Effects from ESG Scores on P&C Insurance Companies: Comparison
Please note this is a comparison between Version 2 by Dean Liu and Version 1 by Silvia Bressan.

Insurers act as institutional investors and underwriters of risk. Therefore, improving their environmental, social, and governance (ESG) performance is important for the transmission of ESG values to all economic sectors.

  • insurance
  • ESG
  • sustainability

1. Introduction

The stable trend of equity capital flowing into environmental, social and governance (ESG) funds forces managers of insurance companies to deal with ESG strategies. The continued growth of “green” and sustainable funds means to insurers that they must actively monitor and promote their ESG ratings in order to retain full access to capital and manage the potential impacts on their stock prices. Thus, ESG practices would prevent firms from being excluded from ESG funds and indices (ESG is the term used most commonly in relation to investment products and underwriting. WResearche rs use this terminology throughout the paper, and weresearchers call “sustainable insurers” firms that have high ESG ratings). To address sustainability risks, the United Nations Environment Programme Finance Initiative (UNEPFI) has produced a guide for the global insurance industry—the Principles for Sustainable Insurance (PSI), founded on the key principle that “insurers will incorporate ESG issues relevant to their business in their own decision making” (https://www.unepfi.org/insurance/insurance (accessed on 19 April 2023)).
Recently, the topic of sustainability has received much more attention from regulators and policy makers. Therefore, there is also vivid academic research on the effects of ESG on corporate finance. Scholars strive to measure the benefits from integrating ESG values in the management of corporations. One of the main issues is to establish whether high ESG profiles would enhance financial performance of companies. Theoretically, it has been proved that risk-averse investors have a preference for ESG, for example, by [1], and more recently by [2,3][2][3]. This implies that, in the cross-section, high-ESG firms are discounted at lower rates than low-ESG firms. In turn, this would mean that more sustainable companies enjoy cheaper financing costs while delivering high value to equity holders. Nonetheless, the empirical evidence is very heterogeneous, and the literature is inconclusive on the correlation between ESG scores and the performance of financial assets. Different articles prove that it may be positive, negative, or event nonexistent, depending on the samples under study and the methodologies implemented. Contributions in this field are numerous, and an exhaustive review can be found in [4] and, more recently, in [5].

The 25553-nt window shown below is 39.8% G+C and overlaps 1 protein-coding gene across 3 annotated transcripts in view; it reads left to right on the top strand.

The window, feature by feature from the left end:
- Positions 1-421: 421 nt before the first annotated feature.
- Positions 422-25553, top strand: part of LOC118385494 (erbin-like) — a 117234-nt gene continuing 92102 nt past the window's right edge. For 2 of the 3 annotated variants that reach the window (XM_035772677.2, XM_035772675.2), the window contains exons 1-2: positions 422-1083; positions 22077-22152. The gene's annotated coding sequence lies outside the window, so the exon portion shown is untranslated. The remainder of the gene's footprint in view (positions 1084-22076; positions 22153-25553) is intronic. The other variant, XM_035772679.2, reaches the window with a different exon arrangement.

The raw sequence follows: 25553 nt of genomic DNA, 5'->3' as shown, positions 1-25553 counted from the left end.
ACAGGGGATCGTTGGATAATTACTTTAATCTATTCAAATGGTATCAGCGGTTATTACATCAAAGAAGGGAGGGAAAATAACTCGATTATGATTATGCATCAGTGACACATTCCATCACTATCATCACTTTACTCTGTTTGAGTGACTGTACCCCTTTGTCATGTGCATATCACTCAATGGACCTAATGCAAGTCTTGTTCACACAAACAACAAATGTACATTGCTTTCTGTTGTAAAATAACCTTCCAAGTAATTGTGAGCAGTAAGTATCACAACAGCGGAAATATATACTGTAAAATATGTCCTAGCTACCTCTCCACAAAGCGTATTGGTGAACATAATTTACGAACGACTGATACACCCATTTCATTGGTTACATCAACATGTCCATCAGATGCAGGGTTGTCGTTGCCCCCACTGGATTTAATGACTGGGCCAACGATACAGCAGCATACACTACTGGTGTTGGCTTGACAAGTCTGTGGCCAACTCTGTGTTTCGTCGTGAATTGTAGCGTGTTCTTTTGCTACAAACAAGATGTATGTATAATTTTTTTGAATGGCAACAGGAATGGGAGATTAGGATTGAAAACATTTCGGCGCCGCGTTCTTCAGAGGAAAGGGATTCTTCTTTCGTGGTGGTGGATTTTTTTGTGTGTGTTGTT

In the existing literature, there is a lot of limited empirical evidence on the impact of ESG inside insurance companies, as the standard practice is to examine financial intermediaries separately due to considerable differences in their business model and regulation. This gap of knowledge provides motivation to our the goal of conducting an analysis focused on the insurance sector, i.e., a business playing a key role for the functioning of the entire economic system. Thus, studying financial strength of insurance companies and its relationship to ESG policies appears of paramount importance.
Some previous articles document the benefits from ESG in insurance. For example, in [6], the authors show that ESG scores enhance the stability of American insurers, while the authors of [7] illustrate that ESG rating upgrades generate abnormal stock returns inside European insurers. However, there is a lack of extensive evidence showing that ESG practices would effectively change the financial conditions of insurance companies. WResearchers now take up this challenge and analyze a sample of worldwide P&C insurers during 2013–2022. 

2. ESG Impact on Insurance